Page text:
• “I kinda miss Earth, you guys.” Poor horny Joel.
• This movie makes the classic mistake of not letting us know ANYTHING about the protagonists, in an attempt to create a sense of mystery, I suppose. The result is that when our hero from the wastelands is battling Torque in the climax of the movie, we feel nothing. Even that stupid robot is a more sympathetic character.
• Crow’s never heard of George Clinton? What is he, a Gramercy Pictures executive?
• In the letter Joel reads, the little kid says his favorite riff is: “He’s out of bang bang.” Everybody draws a blank. I remember it: It was in a “Radar Men from the Moon” episode, when one of the characters’ gun jammed.
• It’s in this episode the we get the famous explanation as to why Servo wants Joel to carry him into and out of the theater (although over the years he made it in and out himself lots of times). As they leave the theater at the end of the movie, Servo says, “Hey Joel, you gotta come lift me over this heating grid.” It isn’t mentioned again until Mike’s first episode, when Crow refers to it as an “air grate.”
As explained in the FAQ, the off-screen reason why they had to do this is: “When they entered the theater, Joel/Mike could walk in, and Trace/Bill could slide over with Crow from the right, but Josh/Kevin had to be already sitting in Tom Servo’s spot. So Joel/Mike had to carry Tom Servo in and hand him to Josh/Kevin, and carry him out at the end.” It does seem like Josh is crawling in with Servo in some of the KTMA eps, so it’s unclear when they decided this would be the procedure. I’ll try to remember to ask ’em at some point.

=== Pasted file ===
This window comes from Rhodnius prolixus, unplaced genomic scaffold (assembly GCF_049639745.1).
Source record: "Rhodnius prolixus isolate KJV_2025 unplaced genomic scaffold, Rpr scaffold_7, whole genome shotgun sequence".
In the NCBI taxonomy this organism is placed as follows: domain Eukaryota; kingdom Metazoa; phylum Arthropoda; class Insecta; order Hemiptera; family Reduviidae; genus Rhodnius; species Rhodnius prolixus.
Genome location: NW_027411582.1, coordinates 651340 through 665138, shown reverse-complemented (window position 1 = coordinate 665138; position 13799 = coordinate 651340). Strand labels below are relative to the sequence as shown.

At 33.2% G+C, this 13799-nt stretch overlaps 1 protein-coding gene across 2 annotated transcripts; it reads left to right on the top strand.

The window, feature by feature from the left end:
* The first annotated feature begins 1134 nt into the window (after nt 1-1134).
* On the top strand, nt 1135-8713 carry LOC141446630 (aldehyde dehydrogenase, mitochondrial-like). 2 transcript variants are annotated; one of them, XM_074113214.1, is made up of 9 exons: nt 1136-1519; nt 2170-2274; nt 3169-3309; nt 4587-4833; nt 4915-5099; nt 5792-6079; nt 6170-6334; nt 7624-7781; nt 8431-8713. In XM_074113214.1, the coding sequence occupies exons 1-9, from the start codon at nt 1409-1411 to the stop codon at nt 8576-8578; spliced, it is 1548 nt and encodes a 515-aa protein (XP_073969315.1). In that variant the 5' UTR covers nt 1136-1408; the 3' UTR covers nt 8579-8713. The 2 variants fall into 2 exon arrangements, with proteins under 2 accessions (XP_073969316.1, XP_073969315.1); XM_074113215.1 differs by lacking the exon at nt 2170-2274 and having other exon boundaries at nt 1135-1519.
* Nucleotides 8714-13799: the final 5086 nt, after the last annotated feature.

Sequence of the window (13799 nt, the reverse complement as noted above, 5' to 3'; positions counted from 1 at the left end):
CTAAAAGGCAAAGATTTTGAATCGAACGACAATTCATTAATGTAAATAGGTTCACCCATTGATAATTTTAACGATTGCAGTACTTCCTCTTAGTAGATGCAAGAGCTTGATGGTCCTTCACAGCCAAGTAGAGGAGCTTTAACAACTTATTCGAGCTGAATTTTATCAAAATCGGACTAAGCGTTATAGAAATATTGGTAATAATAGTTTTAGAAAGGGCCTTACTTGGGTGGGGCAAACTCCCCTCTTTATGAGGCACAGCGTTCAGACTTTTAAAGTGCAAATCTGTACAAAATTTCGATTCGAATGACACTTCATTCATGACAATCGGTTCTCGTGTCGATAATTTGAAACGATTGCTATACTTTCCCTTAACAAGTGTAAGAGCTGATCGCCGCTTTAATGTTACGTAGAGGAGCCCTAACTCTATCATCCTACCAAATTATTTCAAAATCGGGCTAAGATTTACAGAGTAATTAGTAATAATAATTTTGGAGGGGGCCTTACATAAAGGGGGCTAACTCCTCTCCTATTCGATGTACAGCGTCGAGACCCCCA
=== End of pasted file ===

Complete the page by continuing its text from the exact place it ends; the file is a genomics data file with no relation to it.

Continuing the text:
• The winner of the “Name the plant guy” contest was announced in episode 104- WOMEN OF THE PREHISTORIC PLANET.
• Suggested stinger: Neo stabs Crusty and then poses for a poster.
• Cast and crew roundup: The sole person involved in this movie who also worked on other MSTed movies is score composer Richard Band, whose music also appears in “Being From Another Planet” and “Laserblast.”
• CreditsWatch: This week’s additional production assistants were Melanie Hartley and Neil Brede (his first show, he’ll stay for the rest of the season). This week’s additional production staff was Jim Erickson. Audio post production switches with this episode from Tele-Edit to IVL Post in Minneapolis.
• Fave riff from the short: “Taste my steel, Jughead!” Honorable mention: “If the tank’s a-rockin’, don’t come a-knockin’.”
• Fave riff: “I think somebody’s forgettin’ who’s holdin’ the pink slip, little lady!” Honorable mention: “Where IS the room of questions?”